If five MDA criteria were met and two were missing, MDA was considered achieved since missing information could not alter MDA status. Likewise, if three MDA criteria were not met, MDA was considered not achieved, regardless of missing data for the remaining four criteria. If MDA status could be changed by missing information, MDA status was found missing. If MDA status was missing at one visit, and MDA status before and after that visit was both in MDA or both not in MDA, we set the MDA status at the missing visit equal to that state. If at baseline MDA was missing and the patient was not in MDA at all other visits during the first year, then baseline visit was set at no MDA.
We hypothesised that PRO data were not missing at random. Therefore, multilevel joint modelling with multiple imputations (n=20, jomo), was performed.32 Imputation models for the EQ-5D-5L, SF-36, BRAF-MDQ and HADS included sex, age, TJC and SJC as independent variables. The HAQ-DI and VAS pain were not imputed, because these PROs are two of the criteria that form MDA.
Since MDA state was not ascertained for all patients due to missing data, baseline characteristics of patients with an MDA group (n=240) were compared with those who were not assigned to an MDA group (n=97) (online supplemental table S1). Furthermore, we performed a sensitivity analysis using complete cases in our LMM (online supplemental table S2) and provided crude estimates of the PROs after 2 years and 3 years to ensure validity of our results (online supplemental table S3).
To correct for multiple testing, we applied a Bonferroni correction to the LMMs by multiplying calculated p values with the 19 performed tests. A corrected value of p≤0.05 was considered statistically significant. Analyses were performed in Stata V.17.0 and R V.4.1.2.
We included 337 patients with PsA with oligoarthritis or polyarthritis who had their baseline visit before March 2018, of whom 240 (71%) could be categorised into an MDA category. Of these, 104 (43%) were classified as sustained MDA, 60 (25%) as non-sustained MDA and 76 (32%) as no MDA. At baseline, patients had a mean (SD) age of 52.8 (14) years, 122 were male (51%) and median (IQR) symptom duration was 9.4 (4–31) months (table 1).
Patients in the no MDA group were more often female than in the sustained MDA group, and they had higher TJC, LEI, HAQ and VAS scores at diagnosis than patients in both the sustained and non-sustained MDA groups (table 1). Patients with non-sustained MDA were also more often female and had significantly higher baseline HAQ and VAS scores than patients with sustained MDA.
Pain over the course of 1–3 years of follow-up was on average 35.38 mm (VAS) higher for the no MDA (95% CI 30.57 to 40.18) and 15.80 mm higher for the non-sustained MDA (95% CI 10.71 to 20.89) groups compared with the sustained MDA group (table 2, figure 1A). Estimated mean differences between groups exceeded the MCID (≥10 mm).26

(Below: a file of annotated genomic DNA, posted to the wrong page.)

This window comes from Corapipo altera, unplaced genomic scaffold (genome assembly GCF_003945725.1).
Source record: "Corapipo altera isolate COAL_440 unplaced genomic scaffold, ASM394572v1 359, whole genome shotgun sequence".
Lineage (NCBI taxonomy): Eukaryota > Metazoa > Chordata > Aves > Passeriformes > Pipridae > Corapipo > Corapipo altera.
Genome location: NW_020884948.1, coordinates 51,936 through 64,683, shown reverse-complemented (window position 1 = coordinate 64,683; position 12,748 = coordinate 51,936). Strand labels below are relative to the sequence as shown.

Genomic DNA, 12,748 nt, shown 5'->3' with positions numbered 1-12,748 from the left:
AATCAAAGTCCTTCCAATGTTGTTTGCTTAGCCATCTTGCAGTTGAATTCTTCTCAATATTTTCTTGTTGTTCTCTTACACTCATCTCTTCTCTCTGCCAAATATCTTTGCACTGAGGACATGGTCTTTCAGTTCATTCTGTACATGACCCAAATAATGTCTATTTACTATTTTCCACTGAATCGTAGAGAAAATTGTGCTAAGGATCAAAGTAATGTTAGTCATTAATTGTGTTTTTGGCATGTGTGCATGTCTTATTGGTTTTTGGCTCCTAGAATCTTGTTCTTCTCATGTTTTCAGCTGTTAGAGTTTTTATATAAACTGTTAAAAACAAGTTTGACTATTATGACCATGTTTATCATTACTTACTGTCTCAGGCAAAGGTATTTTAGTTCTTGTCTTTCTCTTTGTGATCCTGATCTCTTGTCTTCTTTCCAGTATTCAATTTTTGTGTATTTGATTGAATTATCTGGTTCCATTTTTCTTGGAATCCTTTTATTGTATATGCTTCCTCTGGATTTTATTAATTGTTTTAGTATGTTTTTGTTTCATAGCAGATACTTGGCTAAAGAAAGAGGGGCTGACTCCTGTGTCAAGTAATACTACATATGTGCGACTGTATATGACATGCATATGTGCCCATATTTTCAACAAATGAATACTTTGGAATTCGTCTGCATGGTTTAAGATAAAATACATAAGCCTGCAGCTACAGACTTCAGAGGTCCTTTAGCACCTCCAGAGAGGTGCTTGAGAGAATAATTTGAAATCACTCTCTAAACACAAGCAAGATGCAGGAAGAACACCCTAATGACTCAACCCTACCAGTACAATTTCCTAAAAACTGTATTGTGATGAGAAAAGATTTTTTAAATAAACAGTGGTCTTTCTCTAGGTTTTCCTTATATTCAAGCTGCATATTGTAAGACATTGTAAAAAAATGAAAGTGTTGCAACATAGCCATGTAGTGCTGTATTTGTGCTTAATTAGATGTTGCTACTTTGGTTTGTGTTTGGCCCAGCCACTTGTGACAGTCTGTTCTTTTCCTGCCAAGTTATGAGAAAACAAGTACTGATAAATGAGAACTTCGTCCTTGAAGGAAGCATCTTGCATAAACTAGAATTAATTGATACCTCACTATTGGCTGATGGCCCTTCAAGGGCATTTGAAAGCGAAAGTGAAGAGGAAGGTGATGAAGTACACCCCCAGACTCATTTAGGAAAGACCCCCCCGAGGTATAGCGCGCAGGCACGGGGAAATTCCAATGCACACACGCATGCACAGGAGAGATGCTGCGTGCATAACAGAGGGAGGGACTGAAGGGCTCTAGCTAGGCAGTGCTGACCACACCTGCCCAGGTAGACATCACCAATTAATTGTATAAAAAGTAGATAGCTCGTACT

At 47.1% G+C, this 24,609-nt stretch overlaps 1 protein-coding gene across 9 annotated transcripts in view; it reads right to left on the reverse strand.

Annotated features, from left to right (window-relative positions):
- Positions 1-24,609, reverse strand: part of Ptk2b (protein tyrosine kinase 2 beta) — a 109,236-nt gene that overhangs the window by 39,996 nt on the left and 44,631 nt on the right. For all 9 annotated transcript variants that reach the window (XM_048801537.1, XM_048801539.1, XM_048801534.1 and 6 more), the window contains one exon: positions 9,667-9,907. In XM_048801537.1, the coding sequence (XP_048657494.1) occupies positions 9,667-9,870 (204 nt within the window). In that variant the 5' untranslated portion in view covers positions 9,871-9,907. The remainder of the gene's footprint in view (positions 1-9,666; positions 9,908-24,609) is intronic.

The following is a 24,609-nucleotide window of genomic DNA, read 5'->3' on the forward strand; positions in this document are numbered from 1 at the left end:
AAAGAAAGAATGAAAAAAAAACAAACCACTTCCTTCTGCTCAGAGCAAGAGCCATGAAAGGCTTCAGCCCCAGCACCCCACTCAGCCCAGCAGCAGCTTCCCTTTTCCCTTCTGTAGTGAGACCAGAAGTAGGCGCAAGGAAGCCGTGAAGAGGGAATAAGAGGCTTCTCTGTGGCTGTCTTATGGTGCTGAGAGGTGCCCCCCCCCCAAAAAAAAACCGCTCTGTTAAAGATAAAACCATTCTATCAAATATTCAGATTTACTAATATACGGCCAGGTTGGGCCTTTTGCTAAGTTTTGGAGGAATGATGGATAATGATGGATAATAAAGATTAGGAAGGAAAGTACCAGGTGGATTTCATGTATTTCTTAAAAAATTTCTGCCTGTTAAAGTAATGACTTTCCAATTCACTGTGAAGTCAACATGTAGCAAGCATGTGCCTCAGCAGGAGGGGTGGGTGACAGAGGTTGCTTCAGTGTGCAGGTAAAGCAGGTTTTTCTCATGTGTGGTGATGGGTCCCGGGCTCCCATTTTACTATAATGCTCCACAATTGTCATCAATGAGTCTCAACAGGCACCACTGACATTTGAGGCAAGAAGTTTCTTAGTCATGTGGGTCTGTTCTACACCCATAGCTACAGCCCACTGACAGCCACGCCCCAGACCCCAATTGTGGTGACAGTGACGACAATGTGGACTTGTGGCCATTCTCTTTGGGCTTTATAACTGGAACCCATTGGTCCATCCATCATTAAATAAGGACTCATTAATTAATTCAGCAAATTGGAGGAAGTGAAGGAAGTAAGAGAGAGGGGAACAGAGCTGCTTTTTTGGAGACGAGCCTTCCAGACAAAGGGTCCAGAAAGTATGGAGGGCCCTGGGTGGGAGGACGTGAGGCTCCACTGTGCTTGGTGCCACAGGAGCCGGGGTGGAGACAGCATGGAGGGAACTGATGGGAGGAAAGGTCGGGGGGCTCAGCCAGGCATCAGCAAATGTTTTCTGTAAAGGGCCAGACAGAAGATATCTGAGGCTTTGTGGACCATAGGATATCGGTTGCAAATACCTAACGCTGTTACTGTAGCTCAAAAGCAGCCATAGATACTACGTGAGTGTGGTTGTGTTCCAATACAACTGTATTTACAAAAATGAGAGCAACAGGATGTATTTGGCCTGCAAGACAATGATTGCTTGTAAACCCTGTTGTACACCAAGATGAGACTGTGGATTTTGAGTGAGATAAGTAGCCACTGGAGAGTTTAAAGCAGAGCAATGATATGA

Similarly, patients in the no MDA and non-sustained MDA groups experienced more severe fatigue during follow-up; 17.88 units (95% CI 14.60 to 21.16) and 7.87 units (95% CI 4.40 to 11.33) higher, respectively, than those in sustained MDA (table 2, figure 1B). Estimated mean differences between groups exceeded the MCID (≥7.4).27
Functional impairment, assessed with the HAQ-DI, was more severe from the first year to the third year of follow-up in the non-sustained MDA group; mean scores were 0.31 units higher (95% CI 0.19 to 0.43) compared with patients in sustained MDA. Likewise, the no MDA group experienced more activity limitation than patients in sustained MDA; they scored 0.81 units higher (95% CI 0.70 to 0.92) on the HAQ-DI (table 2, figure 1C). For the latter comparison the estimated mean difference exceeded the MCID (≥0.35).31
Emotional and physical well-being
Both general (EQ-5D-5L) and more specific (SF-36, HADS) questionnaires were used to measure health status and HRQoL.
Patients with sustained MDA had the highest health status (EQ-5D-5L) over time, followed by non-sustained MDA and no MDA (table 2, figure 1D). Estimated mean differences between MDA groups exceeded the MCID (≥0.07).28 A similar trend was seen for anxiety and depression scores (HADS), although the MCID (≥1.7) was not exceeded for the comparison between non-sustained and sustained MDA (table 2, figure 1E,F).30
The SF-36 PCS and MCS were lower in patients not in MDA compared with patients with non-sustained or sustained MDA. In addition, the PCS was lower in patients with non-sustained MDA compared with those with sustained MDA (table 2). For the SF-36 PCS the MCID (≥2.5–5) was exceeded between all MDA groups.29 For the SF-36 MCS estimated mean differences were only larger than the MCID (≥2.5–5) for no MDA versus sustained MDA.29 After 2 years, SF-36 domain scores of sustained MDA patients were comparable to the general Dutch population, while patients with non-sustained MDA and no MDA had lower scores (figure 2A).33 After 3 years, the non-sustained MDA group had improved to similar values as the general population on the mental components of the SF-36, but scored lower on general health perceptions and the physical components. Patients not in MDA still reported low scores on all SF-36 domains (figure 2B).
Thus, emotional and physical well-being remained remarkably worse in the no MDA group compared with the sustained MDA group over the course of 3 years.